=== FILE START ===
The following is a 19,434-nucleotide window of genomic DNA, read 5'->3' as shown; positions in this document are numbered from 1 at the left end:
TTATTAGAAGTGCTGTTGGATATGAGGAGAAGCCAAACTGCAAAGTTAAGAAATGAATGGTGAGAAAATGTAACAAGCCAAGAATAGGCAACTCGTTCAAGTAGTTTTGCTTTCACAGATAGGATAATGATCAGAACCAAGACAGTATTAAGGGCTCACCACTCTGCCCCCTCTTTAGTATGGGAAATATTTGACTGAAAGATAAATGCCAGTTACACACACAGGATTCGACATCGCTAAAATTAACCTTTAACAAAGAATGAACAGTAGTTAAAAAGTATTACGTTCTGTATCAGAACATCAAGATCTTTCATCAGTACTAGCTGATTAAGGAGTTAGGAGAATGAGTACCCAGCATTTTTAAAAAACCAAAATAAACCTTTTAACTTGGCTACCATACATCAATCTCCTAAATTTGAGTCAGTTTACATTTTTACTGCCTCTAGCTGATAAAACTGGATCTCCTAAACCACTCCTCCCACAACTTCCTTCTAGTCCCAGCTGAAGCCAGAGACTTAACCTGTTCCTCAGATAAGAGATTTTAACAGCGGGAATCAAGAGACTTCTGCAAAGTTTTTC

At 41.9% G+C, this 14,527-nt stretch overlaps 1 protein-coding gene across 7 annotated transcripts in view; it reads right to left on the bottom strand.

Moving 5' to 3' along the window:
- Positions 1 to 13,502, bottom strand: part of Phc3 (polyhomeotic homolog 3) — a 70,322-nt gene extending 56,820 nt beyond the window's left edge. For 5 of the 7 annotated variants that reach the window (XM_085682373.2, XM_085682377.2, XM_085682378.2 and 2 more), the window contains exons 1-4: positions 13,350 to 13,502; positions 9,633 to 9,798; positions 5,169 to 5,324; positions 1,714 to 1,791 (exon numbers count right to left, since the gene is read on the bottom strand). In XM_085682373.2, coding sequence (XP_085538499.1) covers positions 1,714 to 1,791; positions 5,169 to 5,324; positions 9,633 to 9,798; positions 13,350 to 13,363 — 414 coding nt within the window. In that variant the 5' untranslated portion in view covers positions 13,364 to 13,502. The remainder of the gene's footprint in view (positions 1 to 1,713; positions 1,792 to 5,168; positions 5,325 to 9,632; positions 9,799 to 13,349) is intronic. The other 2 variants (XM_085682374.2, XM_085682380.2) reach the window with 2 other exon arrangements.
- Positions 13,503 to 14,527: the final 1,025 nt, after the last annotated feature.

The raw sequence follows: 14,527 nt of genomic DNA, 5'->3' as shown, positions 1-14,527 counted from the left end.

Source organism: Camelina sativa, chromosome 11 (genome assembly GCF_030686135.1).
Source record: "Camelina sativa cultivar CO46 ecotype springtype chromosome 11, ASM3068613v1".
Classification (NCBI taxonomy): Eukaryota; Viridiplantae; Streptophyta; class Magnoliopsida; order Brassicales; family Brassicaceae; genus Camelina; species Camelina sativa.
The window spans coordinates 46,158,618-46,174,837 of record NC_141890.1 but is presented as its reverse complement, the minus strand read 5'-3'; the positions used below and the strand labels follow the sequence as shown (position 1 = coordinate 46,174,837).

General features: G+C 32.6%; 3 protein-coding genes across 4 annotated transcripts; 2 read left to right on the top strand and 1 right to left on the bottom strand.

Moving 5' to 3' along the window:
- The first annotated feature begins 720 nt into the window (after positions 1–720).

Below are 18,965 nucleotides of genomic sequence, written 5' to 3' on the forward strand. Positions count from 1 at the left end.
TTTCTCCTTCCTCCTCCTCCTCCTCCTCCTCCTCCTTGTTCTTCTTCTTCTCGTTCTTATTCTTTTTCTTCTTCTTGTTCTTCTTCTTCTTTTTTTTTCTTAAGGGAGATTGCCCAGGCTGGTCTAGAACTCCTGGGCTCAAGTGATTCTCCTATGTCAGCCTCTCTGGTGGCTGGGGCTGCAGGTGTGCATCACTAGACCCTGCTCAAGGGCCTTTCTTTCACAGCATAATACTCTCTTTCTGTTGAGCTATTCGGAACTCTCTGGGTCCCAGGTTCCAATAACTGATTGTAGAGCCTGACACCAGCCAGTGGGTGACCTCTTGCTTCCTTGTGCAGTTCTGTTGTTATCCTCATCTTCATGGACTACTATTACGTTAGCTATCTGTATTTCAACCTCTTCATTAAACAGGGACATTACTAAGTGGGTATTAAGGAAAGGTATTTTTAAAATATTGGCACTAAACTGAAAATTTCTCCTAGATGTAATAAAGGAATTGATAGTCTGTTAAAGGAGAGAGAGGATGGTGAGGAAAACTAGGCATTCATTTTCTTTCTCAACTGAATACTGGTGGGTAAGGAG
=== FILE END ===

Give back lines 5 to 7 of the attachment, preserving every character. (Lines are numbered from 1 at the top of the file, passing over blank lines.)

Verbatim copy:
- Positions 1 to 13,502, bottom strand: part of Phc3 (polyhomeotic homolog 3) — a 70,322-nt gene extending 56,820 nt beyond the window's left edge. For 5 of the 7 annotated variants that reach the window (XM_085682373.2, XM_085682377.2, XM_085682378.2 and 2 more), the window contains exons 1-4: positions 13,350 to 13,502; positions 9,633 to 9,798; positions 5,169 to 5,324; positions 1,714 to 1,791 (exon numbers count right to left, since the gene is read on the bottom strand). In XM_085682373.2, coding sequence (XP_085538499.1) covers positions 1,714 to 1,791; positions 5,169 to 5,324; positions 9,633 to 9,798; positions 13,350 to 13,363 — 414 coding nt within the window. In that variant the 5' untranslated portion in view covers positions 13,364 to 13,502. The remainder of the gene's footprint in view (positions 1 to 1,713; positions 1,792 to 5,168; positions 5,325 to 9,632; positions 9,799 to 13,349) is intronic. The other 2 variants (XM_085682374.2, XM_085682380.2) reach the window with 2 other exon arrangements.
- Positions 13,503 to 14,527: the final 1,025 nt, after the last annotated feature.

The raw sequence follows: 14,527 nt of genomic DNA, 5'->3' as shown, positions 1-14,527 counted from the left end.